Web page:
Cover of V for Victory

It’s 1944 and in their house on Hampstead Heath, Vee Sedge and her fifteen year old “ward” Noel are just about scraping by with a house full of lodgers selected for what they can teach Noel more than their ability to pay. When Vee witnesses a road accident and is called to court disaster beckons – as Vee is not actually the person she is pretending to be. As the household tries not to get its hopes up too far that the end of the war is in sight, Noel and Vee move towards a new future.

This is the third (and final?) book about this group of characters and ties together the story of Noel and Vee as we saw them in Crooked Heart, with Mattie from Old Baggage. I’ve written several different sentences to explain that fact and have settled on that slightly vague one as being the way not to give too much away about the other two. Now you could read this standalone, but you’ll get so much more from this if you’ve read the other two. And why wouldn’t you want to read the other two – Crooked Heart is Goodnight Mr Tom but if Mr Tom was the female equivalent of Private Walker and Old Baggage is about a feisty but ageing former suffragette looking for a new cause to fight for. Both were books of the week here, that’s how much Iiked them – and liked this to be coming back for a third mention!

V for Victory is funny and warm and moving and made me cry at the end. I mean what more could you want from a book? It also does really well at capturing the shades of grey of wartime – and of people in general. It’s just wonderful and a perfect read for a grey and miserable day. And we’ve had a few of those in the last week. I mean I’m writing this on the train to work, wearing welly boots and with a mac because it’s raining like it’s November in mid-August!

My copy of V for Victory came from NetGalley , but I’ll be buying a paperback once that comes out so I have the set. It’s out on Thursday in hardback (here’s a Foyles link), Kindle and Kobo. I still haven’t been into a bookshop in person, but I think that the last one was fairly easy to get hold of in bookstores, so I hope this will be too.

Happy Reading!

Book of the Week, crime, new releases

Book of the Week: The Moonflower Murders

A productive week in reading last week as you can see from the list. I finished the new Vinyl Detective, which was great – but I think you need to be reading those in order. Check out my review of Written in Dead Wax – which is the first in the series – and as the series has gone on, the women have become more well-rounded and developed which I think maybe means I was being insightful?! Anyway today’s BotW is also new fiction and this is actually out on Thursday this week, so for once I’m ahead of time!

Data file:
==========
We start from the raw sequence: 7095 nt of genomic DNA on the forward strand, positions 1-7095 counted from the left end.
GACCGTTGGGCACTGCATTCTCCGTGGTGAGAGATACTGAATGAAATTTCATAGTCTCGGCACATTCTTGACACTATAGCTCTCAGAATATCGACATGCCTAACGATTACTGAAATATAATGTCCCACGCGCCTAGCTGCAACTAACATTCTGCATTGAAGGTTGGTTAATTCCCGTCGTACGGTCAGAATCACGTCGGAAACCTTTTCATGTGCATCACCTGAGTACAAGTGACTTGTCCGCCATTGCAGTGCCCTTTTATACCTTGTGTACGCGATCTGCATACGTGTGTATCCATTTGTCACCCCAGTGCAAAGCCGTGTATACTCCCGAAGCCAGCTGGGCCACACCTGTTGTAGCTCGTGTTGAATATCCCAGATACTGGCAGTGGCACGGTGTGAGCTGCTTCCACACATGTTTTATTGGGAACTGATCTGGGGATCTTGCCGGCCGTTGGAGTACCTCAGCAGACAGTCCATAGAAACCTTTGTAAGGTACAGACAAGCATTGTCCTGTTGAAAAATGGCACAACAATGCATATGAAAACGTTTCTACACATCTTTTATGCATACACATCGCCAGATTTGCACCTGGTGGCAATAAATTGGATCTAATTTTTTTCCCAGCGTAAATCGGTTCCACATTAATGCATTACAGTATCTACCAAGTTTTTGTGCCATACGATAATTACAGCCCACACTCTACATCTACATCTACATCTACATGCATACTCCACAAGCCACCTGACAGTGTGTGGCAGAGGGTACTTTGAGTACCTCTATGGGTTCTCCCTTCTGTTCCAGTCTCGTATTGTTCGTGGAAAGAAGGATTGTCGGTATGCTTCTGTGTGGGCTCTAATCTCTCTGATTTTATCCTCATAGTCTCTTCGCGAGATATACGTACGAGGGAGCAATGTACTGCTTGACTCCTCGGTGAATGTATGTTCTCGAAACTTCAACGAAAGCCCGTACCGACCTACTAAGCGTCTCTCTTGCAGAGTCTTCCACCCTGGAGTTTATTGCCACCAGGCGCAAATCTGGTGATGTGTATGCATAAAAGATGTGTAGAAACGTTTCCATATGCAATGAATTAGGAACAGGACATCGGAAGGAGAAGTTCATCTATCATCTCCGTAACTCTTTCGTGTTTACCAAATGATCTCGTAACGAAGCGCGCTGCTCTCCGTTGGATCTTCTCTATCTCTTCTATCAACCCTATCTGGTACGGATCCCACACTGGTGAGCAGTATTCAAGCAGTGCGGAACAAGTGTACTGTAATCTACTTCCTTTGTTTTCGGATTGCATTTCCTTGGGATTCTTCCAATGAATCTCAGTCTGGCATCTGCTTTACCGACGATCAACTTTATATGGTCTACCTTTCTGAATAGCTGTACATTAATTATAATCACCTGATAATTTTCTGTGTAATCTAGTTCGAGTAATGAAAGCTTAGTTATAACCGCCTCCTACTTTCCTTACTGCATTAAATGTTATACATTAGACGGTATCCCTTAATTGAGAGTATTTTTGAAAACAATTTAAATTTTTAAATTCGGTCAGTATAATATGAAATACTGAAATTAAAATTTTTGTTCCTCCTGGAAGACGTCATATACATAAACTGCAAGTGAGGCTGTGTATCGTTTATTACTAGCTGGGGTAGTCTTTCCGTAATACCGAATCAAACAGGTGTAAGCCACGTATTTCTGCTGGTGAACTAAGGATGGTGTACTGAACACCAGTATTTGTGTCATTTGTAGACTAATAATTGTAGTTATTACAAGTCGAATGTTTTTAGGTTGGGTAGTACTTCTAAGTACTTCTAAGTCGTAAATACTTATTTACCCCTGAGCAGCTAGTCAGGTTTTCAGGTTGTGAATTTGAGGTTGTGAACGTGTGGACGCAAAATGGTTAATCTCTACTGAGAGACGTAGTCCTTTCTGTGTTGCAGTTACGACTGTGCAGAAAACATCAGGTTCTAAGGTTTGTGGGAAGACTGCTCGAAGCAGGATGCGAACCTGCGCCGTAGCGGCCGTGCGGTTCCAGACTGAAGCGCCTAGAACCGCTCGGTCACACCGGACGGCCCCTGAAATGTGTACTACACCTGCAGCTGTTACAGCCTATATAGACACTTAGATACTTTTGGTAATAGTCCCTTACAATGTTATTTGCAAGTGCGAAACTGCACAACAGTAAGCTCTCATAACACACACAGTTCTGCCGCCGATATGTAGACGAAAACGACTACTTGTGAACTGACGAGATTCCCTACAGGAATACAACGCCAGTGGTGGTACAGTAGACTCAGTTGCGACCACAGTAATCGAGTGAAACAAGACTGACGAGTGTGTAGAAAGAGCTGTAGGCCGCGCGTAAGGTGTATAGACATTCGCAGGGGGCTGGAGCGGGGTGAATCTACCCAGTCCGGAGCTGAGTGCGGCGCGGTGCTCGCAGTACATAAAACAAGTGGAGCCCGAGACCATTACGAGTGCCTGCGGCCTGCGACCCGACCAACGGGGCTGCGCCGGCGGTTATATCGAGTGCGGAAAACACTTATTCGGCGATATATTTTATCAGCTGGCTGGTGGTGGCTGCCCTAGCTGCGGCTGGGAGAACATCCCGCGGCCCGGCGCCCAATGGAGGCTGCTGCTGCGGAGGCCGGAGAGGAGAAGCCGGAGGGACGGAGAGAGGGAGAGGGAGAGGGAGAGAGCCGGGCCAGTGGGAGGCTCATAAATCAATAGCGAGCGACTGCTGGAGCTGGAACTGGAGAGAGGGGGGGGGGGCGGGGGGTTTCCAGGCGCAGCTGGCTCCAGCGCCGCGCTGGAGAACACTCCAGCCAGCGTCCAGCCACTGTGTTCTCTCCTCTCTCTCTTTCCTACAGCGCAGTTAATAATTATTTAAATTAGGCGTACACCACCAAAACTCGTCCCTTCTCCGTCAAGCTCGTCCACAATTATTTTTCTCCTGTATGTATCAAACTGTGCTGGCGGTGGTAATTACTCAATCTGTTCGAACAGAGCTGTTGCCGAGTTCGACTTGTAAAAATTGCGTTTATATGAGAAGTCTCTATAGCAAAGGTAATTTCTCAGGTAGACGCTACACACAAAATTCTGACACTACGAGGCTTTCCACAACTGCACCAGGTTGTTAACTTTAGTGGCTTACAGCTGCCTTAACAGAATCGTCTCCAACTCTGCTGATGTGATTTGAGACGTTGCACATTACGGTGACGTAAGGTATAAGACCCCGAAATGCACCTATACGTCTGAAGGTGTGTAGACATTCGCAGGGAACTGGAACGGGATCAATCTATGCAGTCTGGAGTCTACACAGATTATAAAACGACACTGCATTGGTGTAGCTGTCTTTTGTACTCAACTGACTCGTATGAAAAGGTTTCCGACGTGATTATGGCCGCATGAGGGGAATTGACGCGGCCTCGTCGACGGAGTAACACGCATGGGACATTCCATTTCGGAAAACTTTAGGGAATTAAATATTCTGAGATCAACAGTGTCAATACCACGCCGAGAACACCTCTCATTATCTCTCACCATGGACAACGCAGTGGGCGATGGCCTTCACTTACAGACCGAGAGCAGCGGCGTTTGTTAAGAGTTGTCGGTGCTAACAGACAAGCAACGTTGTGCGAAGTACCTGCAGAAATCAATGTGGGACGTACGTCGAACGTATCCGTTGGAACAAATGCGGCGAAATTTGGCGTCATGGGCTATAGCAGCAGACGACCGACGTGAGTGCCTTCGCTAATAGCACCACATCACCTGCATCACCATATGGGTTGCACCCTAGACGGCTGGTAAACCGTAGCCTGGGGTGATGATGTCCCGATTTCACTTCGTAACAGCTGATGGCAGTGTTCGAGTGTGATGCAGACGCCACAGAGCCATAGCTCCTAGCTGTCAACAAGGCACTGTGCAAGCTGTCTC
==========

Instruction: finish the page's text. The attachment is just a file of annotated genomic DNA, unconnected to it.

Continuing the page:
Cover of The Moonflower Murders

Retired publisher Susan Ryeland has a new life in Greece, where she is running a small hotel with her boyfriend. But when a couple at the hotel tell her about a murder that happened at their hotel on the day of their daughter’s wedding, she is intrigued. And then when she finds out that the daughter is now missing after saying that the wrong man was convicted and that she’s worked it out because of one of the books that Susan published, she returns to the UK to try and find out what has happened. Her investigation takes her from London to Suffolk and to the pages of 1950s Devon.

This is the sequel to Magpie Murders, and although I think this will work better if you’ve read the first book, I actually liked this more. Like the first book, it features a book-within-a-book and it’s really clever and super meta. It’s also super hard to explain in a review. In Magpie Murders, Susan found herself investigating the death of one of her authors who was famous for writing a series of novels about a 1950s detective called Atticus Pünd. The books were homages to Golden Age crime, but the author – Alan Conway – hated writing them (but no one wanted to publish his other stuff) so he wove in references to people that he knew and events in real life to entertain himself. In Magpie Murders the book within the book is Conway’s final Atticus Pünd novel, in Moonflower Murders, it is an earlier book in the series, which turns out to be similarly peppered with clues. It’s a really interesting reading experience. It’s easy to get lost in the Pünd story and forget that you’re meant to be reading it because Susan is reading it looking for clues to the “real” case. The Pünd novel is a satisfying mystery – and so is the “real” mystery that Susan is looking into. It’s such a fun and also mind bending reading experience.

My copy of the Moonflower Murders came from NetGalley, but it’s out on Thursday in hardback, Kindle and Kobo. Horowitz is a big name, so I’d expect you to be able to find physical copies of this fairly easily in bookstores and maybe the supermarkets.

Happy Reading!